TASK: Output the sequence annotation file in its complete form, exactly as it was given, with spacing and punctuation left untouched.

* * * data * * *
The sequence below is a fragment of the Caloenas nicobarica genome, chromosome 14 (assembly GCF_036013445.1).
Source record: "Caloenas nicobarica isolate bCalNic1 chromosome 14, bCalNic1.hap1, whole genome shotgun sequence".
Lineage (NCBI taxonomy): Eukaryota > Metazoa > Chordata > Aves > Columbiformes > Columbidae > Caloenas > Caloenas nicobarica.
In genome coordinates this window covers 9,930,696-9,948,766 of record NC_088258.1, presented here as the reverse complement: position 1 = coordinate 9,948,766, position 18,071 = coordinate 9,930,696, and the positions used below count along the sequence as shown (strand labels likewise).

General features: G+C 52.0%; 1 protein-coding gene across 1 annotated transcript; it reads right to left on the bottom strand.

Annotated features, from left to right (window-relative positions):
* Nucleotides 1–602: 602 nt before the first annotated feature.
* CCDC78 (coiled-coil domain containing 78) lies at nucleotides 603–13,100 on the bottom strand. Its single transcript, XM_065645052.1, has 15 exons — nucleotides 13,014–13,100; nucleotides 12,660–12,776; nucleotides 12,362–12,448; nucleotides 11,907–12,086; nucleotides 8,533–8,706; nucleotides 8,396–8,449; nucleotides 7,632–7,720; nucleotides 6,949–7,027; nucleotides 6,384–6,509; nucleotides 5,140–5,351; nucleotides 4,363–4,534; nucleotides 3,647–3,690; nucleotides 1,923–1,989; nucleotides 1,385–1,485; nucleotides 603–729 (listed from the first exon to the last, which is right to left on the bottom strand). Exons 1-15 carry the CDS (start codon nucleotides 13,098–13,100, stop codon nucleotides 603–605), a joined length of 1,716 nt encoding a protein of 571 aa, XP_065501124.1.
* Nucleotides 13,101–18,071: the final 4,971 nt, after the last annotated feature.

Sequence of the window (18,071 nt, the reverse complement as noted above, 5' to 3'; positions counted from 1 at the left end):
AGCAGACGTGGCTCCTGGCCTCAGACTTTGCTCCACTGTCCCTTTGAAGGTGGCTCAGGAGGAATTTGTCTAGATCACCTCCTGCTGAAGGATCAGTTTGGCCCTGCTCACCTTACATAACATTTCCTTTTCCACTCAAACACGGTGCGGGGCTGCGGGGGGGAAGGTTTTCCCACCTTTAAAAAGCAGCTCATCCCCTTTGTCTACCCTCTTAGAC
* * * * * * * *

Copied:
The sequence below is a fragment of the Caloenas nicobarica genome, chromosome 14 (assembly GCF_036013445.1).
Source record: "Caloenas nicobarica isolate bCalNic1 chromosome 14, bCalNic1.hap1, whole genome shotgun sequence".
Lineage (NCBI taxonomy): Eukaryota > Metazoa > Chordata > Aves > Columbiformes > Columbidae > Caloenas > Caloenas nicobarica.
In genome coordinates this window covers 9,930,696-9,948,766 of record NC_088258.1, presented here as the reverse complement: position 1 = coordinate 9,948,766, position 18,071 = coordinate 9,930,696, and the positions used below count along the sequence as shown (strand labels likewise).

General features: G+C 52.0%; 1 protein-coding gene across 1 annotated transcript; it reads right to left on the bottom strand.

Annotated features, from left to right (window-relative positions):
* Nucleotides 1–602: 602 nt before the first annotated feature.
* CCDC78 (coiled-coil domain containing 78) lies at nucleotides 603–13,100 on the bottom strand. Its single transcript, XM_065645052.1, has 15 exons — nucleotides 13,014–13,100; nucleotides 12,660–12,776; nucleotides 12,362–12,448; nucleotides 11,907–12,086; nucleotides 8,533–8,706; nucleotides 8,396–8,449; nucleotides 7,632–7,720; nucleotides 6,949–7,027; nucleotides 6,384–6,509; nucleotides 5,140–5,351; nucleotides 4,363–4,534; nucleotides 3,647–3,690; nucleotides 1,923–1,989; nucleotides 1,385–1,485; nucleotides 603–729 (listed from the first exon to the last, which is right to left on the bottom strand). Exons 1-15 carry the CDS (start codon nucleotides 13,098–13,100, stop codon nucleotides 603–605), a joined length of 1,716 nt encoding a protein of 571 aa, XP_065501124.1.
* Nucleotides 13,101–18,071: the final 4,971 nt, after the last annotated feature.

Sequence of the window (18,071 nt, the reverse complement as noted above, 5' to 3'; positions counted from 1 at the left end):
AGCAGACGTGGCTCCTGGCCTCAGACTTTGCTCCACTGTCCCTTTGAAGGTGGCTCAGGAGGAATTTGTCTAGATCACCTCCTGCTGAAGGATCAGTTTGGCCCTGCTCACCTTACATAACATTTCCTTTTCCACTCAAACACGGTGCGGGGCTGCGGGGGGGAAGGTTTTCCCACCTTTAAAAAGCAGCTCATCCCCTTTGTCTACCCTCTTAGAC